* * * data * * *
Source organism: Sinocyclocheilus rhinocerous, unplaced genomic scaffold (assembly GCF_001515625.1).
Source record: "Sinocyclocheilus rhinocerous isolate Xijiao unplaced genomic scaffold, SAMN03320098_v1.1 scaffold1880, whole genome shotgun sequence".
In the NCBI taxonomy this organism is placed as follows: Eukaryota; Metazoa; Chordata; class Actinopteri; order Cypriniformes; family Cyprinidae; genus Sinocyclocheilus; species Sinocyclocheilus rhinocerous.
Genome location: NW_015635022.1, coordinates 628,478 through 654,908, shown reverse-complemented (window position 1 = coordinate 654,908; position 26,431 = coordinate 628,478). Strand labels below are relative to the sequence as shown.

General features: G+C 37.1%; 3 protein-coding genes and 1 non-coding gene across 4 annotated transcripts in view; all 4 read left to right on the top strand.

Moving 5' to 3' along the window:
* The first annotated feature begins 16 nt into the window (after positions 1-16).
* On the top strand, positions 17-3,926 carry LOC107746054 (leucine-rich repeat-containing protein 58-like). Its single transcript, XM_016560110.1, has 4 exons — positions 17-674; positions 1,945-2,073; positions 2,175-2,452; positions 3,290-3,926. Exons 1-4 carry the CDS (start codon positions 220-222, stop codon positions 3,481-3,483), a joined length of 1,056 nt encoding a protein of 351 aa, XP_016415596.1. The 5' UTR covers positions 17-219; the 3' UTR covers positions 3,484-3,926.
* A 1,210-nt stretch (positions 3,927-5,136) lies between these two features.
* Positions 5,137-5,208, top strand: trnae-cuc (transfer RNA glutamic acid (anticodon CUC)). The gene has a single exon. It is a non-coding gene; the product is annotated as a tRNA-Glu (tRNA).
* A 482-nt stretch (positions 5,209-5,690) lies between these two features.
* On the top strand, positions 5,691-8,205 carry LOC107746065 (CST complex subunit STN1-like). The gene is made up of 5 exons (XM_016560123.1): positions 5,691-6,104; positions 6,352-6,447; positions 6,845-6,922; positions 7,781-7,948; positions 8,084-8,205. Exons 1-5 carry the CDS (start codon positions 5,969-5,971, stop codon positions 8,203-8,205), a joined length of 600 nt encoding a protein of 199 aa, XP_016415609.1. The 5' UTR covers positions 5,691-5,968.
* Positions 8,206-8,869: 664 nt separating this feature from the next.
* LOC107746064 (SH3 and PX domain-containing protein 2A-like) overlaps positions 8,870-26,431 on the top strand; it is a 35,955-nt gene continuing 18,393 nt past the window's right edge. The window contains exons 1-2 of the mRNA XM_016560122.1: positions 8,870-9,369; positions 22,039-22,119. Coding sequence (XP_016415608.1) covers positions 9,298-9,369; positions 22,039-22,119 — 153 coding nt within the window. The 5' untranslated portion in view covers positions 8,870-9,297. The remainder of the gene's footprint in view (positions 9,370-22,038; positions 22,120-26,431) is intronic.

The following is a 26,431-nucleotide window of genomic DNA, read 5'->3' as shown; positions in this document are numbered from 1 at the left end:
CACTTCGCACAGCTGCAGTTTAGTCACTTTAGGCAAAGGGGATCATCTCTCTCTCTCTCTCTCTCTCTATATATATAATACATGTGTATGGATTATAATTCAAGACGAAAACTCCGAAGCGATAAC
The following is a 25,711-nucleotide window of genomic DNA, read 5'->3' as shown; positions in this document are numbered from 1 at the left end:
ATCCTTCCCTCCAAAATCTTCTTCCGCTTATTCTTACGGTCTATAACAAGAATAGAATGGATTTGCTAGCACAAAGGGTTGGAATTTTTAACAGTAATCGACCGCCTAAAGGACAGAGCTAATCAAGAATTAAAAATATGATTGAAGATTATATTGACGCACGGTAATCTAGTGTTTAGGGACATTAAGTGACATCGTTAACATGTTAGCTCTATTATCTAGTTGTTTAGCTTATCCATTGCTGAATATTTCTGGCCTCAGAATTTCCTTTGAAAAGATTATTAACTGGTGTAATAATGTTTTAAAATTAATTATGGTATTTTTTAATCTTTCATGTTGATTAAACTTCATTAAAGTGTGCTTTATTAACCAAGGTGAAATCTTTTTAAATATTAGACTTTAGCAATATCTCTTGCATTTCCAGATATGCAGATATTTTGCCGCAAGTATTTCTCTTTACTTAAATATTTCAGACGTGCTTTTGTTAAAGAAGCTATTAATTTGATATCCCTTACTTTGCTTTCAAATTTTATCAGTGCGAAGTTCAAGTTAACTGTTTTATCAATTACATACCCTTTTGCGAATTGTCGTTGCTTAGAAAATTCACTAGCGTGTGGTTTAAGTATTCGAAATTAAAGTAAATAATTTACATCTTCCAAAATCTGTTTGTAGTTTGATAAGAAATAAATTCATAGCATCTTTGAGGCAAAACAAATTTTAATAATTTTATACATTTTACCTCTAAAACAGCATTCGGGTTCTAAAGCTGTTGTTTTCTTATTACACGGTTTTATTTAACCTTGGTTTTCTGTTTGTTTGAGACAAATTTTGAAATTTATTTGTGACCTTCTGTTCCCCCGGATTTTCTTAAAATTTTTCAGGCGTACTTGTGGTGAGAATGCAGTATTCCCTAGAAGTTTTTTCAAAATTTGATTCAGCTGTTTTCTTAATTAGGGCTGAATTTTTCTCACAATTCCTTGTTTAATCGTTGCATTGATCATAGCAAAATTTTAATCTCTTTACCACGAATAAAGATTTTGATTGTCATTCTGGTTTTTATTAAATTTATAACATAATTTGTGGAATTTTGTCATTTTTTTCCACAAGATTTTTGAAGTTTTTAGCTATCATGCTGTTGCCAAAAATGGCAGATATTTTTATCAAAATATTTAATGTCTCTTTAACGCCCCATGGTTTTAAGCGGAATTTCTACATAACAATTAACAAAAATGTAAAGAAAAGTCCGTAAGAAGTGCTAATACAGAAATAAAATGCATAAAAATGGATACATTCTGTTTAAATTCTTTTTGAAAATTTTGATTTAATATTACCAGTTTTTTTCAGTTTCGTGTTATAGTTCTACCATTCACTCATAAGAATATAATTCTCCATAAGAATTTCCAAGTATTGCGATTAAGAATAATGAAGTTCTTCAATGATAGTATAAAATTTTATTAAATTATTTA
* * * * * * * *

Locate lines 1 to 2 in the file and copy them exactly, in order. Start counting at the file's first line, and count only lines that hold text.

Source organism: Sinocyclocheilus rhinocerous, unplaced genomic scaffold (assembly GCF_001515625.1).
Source record: "Sinocyclocheilus rhinocerous isolate Xijiao unplaced genomic scaffold, SAMN03320098_v1.1 scaffold1880, whole genome shotgun sequence".